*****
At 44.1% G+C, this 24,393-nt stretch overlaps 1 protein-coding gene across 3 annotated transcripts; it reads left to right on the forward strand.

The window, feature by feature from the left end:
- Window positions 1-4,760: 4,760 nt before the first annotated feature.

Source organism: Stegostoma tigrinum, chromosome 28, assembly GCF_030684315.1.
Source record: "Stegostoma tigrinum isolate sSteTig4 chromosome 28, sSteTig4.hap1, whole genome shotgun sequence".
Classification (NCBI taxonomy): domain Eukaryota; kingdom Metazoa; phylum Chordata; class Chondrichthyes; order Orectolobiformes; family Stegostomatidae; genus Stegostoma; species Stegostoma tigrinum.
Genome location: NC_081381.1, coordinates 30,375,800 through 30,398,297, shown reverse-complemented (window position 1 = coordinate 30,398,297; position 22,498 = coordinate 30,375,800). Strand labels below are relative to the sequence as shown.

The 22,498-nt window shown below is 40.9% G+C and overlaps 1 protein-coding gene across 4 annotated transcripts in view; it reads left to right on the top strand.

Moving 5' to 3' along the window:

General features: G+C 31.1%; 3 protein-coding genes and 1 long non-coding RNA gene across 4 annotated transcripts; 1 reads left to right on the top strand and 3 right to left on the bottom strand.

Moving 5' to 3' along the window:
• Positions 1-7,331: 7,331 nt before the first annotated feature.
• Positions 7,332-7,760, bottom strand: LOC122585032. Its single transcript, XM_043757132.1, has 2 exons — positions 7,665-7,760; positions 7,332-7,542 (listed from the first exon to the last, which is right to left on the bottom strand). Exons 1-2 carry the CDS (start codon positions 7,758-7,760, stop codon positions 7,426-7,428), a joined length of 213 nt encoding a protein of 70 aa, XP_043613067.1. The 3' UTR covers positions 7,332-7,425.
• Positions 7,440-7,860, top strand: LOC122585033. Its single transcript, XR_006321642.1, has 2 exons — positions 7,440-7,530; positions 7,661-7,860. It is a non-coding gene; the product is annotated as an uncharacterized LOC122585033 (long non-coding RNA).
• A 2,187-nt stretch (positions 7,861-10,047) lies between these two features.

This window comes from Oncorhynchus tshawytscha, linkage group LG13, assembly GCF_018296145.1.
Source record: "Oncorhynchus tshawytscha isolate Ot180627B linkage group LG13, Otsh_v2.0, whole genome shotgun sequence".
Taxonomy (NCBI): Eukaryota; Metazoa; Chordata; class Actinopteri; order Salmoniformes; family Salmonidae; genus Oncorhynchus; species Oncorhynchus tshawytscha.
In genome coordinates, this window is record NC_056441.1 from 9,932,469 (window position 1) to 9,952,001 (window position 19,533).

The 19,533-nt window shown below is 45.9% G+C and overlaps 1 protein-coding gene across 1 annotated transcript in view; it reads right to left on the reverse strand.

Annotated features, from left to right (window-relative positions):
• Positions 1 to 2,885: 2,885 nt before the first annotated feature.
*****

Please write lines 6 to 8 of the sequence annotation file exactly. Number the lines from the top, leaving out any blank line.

Classification (NCBI taxonomy): domain Eukaryota; kingdom Metazoa; phylum Chordata; class Chondrichthyes; order Orectolobiformes; family Stegostomatidae; genus Stegostoma; species Stegostoma tigrinum.
Genome location: NC_081381.1, coordinates 30,375,800 through 30,398,297, shown reverse-complemented (window position 1 = coordinate 30,398,297; position 22,498 = coordinate 30,375,800). Strand labels below are relative to the sequence as shown.

The 22,498-nt window shown below is 40.9% G+C and overlaps 1 protein-coding gene across 4 annotated transcripts in view; it reads left to right on the top strand.